The control of actin nucleotide exchange by thymosinβ4 and profilin. A potential regulatory mechanism for actin polymerization in cells

P. J. Goldschmidt-Clermont, M. I. Furman, D. Wachsstock, D. Safer, V. T. Nachmias, T. D. Pollard

Research output: Contribution to journalArticlepeer-review

225 Scopus citations


We present evidence for a new mechanism by which two major actin monomer binding proteins, thymosinβ4 and profilin, may control the rate and the extent of actin polymerization in cells. Both proteins bind actin monomers transiently with a stoichiometry of 1:1. When bound to actin, thymosinβ4 strongly inhibits the exchange of the nucleotide bound to actin by blocking its dissociation, while profilin catalytically promotes nucleotide exchange. Because both proteins exchange rapidly between actin molecules, low concentrations of profilin can overcome the inhibitory effects of high concentrations of thymosinβ4 on the nucleotide exchange. These reactions may allow variations in profilin concentration (which may be regulated by membrane polyphosphoinositide metabolism) to control the ratio of ATP-actin to ADP-actin. Because ATP-actin subunits polymerize more readily than ADP-actin subunits, this ratio may play a key regulatory role in the assembly of cellular actin structures, particularly under circumstances of rapid filament turnover.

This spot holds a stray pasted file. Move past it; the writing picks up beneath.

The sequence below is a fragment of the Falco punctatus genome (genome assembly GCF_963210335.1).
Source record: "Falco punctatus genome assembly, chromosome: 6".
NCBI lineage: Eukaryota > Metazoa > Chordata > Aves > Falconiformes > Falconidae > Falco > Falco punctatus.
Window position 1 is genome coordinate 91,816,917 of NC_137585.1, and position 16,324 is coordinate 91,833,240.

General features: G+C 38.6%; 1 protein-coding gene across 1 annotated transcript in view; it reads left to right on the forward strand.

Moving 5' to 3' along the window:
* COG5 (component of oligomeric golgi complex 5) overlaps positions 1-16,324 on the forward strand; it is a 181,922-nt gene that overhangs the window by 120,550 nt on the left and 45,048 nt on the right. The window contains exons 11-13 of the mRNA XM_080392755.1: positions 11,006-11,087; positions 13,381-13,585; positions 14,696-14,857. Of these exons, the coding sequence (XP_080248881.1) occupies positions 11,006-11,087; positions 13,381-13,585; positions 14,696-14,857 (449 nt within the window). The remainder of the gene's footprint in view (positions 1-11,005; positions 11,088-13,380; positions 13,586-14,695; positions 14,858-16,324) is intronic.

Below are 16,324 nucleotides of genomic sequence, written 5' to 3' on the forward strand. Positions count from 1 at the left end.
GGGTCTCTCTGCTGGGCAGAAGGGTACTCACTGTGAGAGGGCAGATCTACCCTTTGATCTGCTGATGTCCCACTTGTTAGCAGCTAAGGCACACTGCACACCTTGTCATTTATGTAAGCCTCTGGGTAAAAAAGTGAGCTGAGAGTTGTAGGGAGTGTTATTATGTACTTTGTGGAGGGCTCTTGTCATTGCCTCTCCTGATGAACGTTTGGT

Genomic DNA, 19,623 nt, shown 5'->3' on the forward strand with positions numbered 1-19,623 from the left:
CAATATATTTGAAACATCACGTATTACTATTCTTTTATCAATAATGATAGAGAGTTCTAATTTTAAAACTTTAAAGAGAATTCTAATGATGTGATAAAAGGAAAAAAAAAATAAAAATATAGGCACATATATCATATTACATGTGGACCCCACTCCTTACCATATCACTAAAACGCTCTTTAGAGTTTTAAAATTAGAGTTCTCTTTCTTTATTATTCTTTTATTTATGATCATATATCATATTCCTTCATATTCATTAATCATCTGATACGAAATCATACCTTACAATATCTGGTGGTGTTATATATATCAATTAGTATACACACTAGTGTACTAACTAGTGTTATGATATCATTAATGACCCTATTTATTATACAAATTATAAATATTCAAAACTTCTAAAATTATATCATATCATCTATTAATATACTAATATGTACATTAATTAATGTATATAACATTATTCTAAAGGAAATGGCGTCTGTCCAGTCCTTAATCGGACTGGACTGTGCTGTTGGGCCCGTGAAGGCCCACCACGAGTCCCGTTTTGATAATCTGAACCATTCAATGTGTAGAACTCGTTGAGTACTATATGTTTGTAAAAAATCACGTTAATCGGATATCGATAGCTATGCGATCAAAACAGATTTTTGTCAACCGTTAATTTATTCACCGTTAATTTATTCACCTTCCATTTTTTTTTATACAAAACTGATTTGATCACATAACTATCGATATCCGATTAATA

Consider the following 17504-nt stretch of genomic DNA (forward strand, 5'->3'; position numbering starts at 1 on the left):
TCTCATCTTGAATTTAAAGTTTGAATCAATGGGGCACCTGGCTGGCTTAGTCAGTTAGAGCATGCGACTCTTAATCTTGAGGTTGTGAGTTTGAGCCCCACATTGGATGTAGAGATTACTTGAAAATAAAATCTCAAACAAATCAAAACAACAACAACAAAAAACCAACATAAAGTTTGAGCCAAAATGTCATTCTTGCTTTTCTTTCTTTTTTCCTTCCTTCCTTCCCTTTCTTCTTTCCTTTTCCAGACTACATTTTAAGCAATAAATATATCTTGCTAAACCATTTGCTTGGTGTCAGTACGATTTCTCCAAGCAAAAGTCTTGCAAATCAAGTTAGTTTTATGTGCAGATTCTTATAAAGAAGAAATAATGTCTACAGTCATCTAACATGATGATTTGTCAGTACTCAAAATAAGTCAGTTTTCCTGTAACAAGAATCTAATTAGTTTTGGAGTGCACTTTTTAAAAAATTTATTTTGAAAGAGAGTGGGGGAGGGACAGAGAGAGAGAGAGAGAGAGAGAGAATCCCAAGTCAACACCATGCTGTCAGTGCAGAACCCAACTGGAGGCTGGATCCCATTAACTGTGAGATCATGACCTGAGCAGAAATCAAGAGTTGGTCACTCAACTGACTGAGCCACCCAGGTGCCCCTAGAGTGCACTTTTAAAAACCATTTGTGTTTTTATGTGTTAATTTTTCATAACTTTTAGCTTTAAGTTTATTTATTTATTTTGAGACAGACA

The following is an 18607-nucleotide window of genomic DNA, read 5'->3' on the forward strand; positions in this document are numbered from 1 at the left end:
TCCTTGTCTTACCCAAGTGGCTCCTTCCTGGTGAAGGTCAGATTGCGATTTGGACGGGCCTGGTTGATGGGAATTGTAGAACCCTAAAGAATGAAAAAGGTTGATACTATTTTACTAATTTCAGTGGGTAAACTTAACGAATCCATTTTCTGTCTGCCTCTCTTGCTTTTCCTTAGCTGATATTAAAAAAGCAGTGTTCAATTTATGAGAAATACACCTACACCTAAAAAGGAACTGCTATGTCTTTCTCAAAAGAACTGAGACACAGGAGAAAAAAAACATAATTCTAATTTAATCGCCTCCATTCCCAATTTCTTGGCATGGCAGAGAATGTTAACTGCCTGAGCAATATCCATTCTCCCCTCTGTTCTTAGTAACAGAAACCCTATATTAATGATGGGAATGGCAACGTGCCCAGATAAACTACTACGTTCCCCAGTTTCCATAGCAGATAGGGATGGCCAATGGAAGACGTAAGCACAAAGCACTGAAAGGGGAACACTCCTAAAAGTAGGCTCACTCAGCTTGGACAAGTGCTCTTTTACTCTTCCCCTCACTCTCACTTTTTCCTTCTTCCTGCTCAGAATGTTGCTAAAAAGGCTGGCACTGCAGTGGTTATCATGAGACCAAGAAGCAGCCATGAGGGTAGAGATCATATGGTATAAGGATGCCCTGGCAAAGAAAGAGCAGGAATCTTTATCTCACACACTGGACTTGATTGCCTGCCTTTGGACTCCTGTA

Original languageEnglish (US)
Pages (from-to)1015-1024
Number of pages10
JournalMolecular biology of the cell
Issue number9
StatePublished - 1992

ASJC Scopus subject areas

  • Molecular Biology
  • Cell Biology


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